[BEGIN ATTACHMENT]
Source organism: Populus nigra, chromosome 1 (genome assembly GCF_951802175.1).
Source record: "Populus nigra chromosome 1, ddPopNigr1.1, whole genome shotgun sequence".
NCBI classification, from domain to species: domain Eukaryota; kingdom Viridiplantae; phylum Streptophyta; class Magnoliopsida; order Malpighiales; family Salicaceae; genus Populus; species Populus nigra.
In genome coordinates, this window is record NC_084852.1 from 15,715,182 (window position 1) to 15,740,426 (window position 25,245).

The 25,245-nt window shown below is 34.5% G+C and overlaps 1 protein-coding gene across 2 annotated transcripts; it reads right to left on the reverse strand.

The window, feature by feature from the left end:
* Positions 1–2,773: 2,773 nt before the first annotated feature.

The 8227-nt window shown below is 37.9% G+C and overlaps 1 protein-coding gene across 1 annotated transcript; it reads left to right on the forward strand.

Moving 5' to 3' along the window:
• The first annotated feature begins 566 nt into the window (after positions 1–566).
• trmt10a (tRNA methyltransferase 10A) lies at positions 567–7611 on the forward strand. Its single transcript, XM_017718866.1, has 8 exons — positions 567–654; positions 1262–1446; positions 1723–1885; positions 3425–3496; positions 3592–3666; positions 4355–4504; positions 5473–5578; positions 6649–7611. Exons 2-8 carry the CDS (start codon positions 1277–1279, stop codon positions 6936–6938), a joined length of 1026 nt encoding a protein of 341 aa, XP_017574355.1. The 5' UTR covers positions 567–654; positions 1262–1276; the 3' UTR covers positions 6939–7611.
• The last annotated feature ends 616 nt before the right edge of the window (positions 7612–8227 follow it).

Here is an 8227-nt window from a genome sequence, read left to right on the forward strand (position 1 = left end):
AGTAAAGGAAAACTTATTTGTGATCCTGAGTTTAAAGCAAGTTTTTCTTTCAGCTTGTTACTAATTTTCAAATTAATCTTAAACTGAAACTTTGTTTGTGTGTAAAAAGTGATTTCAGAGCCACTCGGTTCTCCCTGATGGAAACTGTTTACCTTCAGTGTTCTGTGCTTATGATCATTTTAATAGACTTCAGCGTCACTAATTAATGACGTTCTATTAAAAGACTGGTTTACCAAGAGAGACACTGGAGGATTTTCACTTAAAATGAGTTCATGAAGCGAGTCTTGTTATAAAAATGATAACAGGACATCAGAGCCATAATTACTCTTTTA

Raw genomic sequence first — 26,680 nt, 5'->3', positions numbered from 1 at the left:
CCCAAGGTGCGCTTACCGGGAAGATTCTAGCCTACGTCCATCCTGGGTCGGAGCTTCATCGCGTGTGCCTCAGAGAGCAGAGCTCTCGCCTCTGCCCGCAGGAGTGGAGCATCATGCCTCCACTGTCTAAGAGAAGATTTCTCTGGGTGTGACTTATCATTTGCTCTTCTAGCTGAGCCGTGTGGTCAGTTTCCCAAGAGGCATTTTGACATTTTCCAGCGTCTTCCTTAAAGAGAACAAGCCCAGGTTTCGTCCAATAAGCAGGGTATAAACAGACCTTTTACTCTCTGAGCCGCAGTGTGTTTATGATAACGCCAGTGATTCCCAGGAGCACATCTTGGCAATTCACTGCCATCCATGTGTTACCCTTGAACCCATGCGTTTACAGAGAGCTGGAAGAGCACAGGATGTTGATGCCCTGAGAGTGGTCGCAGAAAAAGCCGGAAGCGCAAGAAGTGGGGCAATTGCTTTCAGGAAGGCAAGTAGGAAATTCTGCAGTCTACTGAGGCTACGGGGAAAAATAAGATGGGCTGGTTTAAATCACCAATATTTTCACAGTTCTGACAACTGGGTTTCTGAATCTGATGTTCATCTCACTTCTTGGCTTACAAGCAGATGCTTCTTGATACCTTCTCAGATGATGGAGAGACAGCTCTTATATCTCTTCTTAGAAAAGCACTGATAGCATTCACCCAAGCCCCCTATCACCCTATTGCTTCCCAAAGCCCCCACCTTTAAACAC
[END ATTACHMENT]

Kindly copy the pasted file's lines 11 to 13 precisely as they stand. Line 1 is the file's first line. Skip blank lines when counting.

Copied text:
• trmt10a (tRNA methyltransferase 10A) lies at positions 567–7611 on the forward strand. Its single transcript, XM_017718866.1, has 8 exons — positions 567–654; positions 1262–1446; positions 1723–1885; positions 3425–3496; positions 3592–3666; positions 4355–4504; positions 5473–5578; positions 6649–7611. Exons 2-8 carry the CDS (start codon positions 1277–1279, stop codon positions 6936–6938), a joined length of 1026 nt encoding a protein of 341 aa, XP_017574355.1. The 5' UTR covers positions 567–654; positions 1262–1276; the 3' UTR covers positions 6939–7611.
• The last annotated feature ends 616 nt before the right edge of the window (positions 7612–8227 follow it).

Here is an 8227-nt window from a genome sequence, read left to right on the forward strand (position 1 = left end):